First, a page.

A NUMBER of private investors have expressed an interest in sugar, said Agriculture Minister, Zulfikar Mustapha, as he reiterated government’s commitment to get GuySuCo back to profitability and address discrepancies in agencies under the subject ministry.
“I have to ensure GuySuCo works. My main objective is to ensure we break even and achieve profitability. We have to be very transparent and accountable and as minister, I will ensure that happens in GuySuCo and other industries too. I’m looking at the National Drainage and Irrigation Authority (NDIA). There is a serious problem in the NDIA procurement system, especially in the tendering and awarding of contracts. All these discrepancies will be addressed,” Minister Mustapha said.
He was, at the time, speaking following a series of meetings with members of the Georgetown Chamber of Commerce and Industry (GCCI), the Private Sector Commission (PSC), the American Chamber of Commerce (AmCham) and the International Fund for Agricultural Development (IFAD), where a number of issues and areas for collaborations were discussed on Tuesday.
President of the Rupununi Chamber of Commerce, Daniel Gajie, spoke of his experience in agriculture in the region. He applauded the minister’s work since taking office and encouraged him to ensure he works to address some of the issues affecting the sector in the Rupununi.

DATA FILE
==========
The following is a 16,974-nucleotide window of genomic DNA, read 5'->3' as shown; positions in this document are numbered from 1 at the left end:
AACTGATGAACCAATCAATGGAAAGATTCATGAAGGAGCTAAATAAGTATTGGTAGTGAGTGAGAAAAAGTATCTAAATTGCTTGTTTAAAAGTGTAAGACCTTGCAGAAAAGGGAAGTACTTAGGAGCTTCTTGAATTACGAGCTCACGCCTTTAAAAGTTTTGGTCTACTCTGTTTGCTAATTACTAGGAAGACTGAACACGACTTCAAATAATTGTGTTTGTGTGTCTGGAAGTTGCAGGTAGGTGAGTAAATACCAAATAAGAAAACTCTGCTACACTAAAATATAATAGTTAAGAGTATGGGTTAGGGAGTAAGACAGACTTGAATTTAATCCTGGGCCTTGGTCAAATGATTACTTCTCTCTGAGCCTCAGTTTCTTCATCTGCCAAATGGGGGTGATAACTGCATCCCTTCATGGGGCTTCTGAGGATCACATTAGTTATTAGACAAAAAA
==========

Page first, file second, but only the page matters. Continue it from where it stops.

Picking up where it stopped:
“Whatever plans have been developed in the past haven’t worked and we have to look at the entire Rupununi strategy for agriculture. It has to be done with some amount of consultations with all the relevant stakeholders. Unfortunately, some of the officers from the key agricultural agencies are not seeing consultation with the chamber as an important aspect to agricultural development in the Rupununi. We need to work on this,” Ganjie said.
In offering a response, Minister Mustapha informed the representatives that he will ensure meaningful collaborations are done and that the systems of the past will not be adopted under this new administration. He also informed them that he will be visiting the region shortly and a committee will be developed in the region to ensure private sector participation.
Timothy Tucker, Senior Vice-President and Chairman of the Trade and Investment Committee of the GCCI, also highlighted some of the issues the private sector is facing as it relates to exports.